I was asked some great questions and provided positive feedback on my first blog about cultivating resilience. Today’s is the second of the four-part series. Please continue to engage with me throughout this series and all of my blog posts.
One of the most important facts about resilience that I want you to remember is that it’s learned, and we’re capable of developing the trait through the course of our lives. It doesn’t matter where you live, how much money you make, what your job is, what your race is, your hobbies and interests, resilience is within us all.
In my last blog about my adoption story, I shared with you that the reason I was adopted was the result of the abuse I endured, as a baby, by my birth father. I believe, at just months old, I started developing resilience. I imagine my will to live began during this traumatic time and paved the way for me to overcome the adversities that would plague me in the future.
To curate a real awareness of yourself, you need to reflect on and analyze your past. Is there a moment in the course of your life where you were resilient or feel that if you had been more resilient, the outcome of your circumstance would have turned out better? You may not have the answer, so I recommend you take some quality “you” time to make these determinations.
In the meantime, here are five more of the characteristics I believe are the makings of a resilient person:
- Resilient people have a sense of humor. A smile and a good laugh are the best resources to get you through a turbulent time in your life. It’s free and essential. If you go through every life experience with a positive state of mind, you will have a higher chance of remaining hopeful, stay focused on your goals and strengthen your resolve.
- Resilient people are innovative. Often times our darkest moments inspire our brightest ideas. One of my best business ideas came from a moment of desperation. I’m still in the development stage, but I firmly believe the concept wouldn’t have materialized through the course of a comfortable business routine. Resilient people view a crisis as an opportunity to inspire innovation.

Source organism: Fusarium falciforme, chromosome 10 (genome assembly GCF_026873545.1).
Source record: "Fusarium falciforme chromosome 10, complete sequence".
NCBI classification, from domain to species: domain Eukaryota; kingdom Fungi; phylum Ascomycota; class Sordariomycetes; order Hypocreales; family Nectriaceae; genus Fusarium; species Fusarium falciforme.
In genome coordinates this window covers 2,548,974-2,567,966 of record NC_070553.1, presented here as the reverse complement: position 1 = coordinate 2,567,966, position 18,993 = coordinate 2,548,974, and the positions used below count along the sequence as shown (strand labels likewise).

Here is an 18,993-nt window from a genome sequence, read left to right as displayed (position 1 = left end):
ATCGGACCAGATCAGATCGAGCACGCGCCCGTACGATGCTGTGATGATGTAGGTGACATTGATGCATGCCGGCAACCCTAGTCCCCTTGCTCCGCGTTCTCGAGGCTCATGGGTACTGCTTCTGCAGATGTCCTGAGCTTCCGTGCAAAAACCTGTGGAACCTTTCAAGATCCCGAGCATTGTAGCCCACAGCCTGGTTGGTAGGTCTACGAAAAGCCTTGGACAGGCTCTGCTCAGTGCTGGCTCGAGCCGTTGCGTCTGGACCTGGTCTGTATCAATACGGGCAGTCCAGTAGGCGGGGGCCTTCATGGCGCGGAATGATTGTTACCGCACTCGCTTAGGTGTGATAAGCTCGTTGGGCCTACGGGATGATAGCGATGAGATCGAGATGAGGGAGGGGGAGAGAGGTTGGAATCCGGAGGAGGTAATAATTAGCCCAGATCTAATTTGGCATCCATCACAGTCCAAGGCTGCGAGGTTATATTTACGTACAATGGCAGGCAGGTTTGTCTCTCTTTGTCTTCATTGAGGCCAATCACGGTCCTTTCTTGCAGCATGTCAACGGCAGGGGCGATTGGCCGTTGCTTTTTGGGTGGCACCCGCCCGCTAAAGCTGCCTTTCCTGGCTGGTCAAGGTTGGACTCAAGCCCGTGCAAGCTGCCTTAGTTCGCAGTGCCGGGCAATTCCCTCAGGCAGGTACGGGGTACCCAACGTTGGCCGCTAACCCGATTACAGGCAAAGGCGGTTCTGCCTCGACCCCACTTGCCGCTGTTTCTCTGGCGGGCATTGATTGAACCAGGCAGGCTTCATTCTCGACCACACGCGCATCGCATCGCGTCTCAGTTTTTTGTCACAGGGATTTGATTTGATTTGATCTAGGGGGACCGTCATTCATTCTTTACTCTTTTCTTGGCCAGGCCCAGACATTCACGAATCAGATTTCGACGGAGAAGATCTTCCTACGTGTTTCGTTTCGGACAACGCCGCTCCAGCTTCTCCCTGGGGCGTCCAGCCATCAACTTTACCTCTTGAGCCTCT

- Resilient people are pliable. There is an action I learned about during the development of the online business I will be launching in 2018; the ability to pivot. The Internet is a continually changing landscape. Trends, functionality, user-ability, ease of information, and the user experience evolve at the speed of light. Successful businesses can adapt to these changes quickly, without compromising quality and productivity. This goes for the resilient person too. You have to be flexible and acclimate to the pitfalls of life. You have to be able to pivot as your circumstances change.
- Resilient people are solution-oriented. One of the training areas I focused on when I had a staff was problem-solving. I would always remind them that no matter the problem, there was always a solution. When you’re solution-oriented, you don’t panic. You’re able to maintain composure so you can work through the challenge at hand. I would stress to my team that we’re not problem proof, but when one arises, come to me with some solutions. Problems don’t get solved by falling apart, they get solved by taking action.
- Resilient people are resourceful. People with resilience recognize that they don’t know everything, and embrace others who bring a quality or skill set they may not bestow themselves. We’ve all heard “you’re only as strong as your weakest link.” I think resilient people make sure their weakest link is pretty damn strong. With resilience, you can tap into resources and people who can see you through the darkness.
With all the love in my heart! XOXO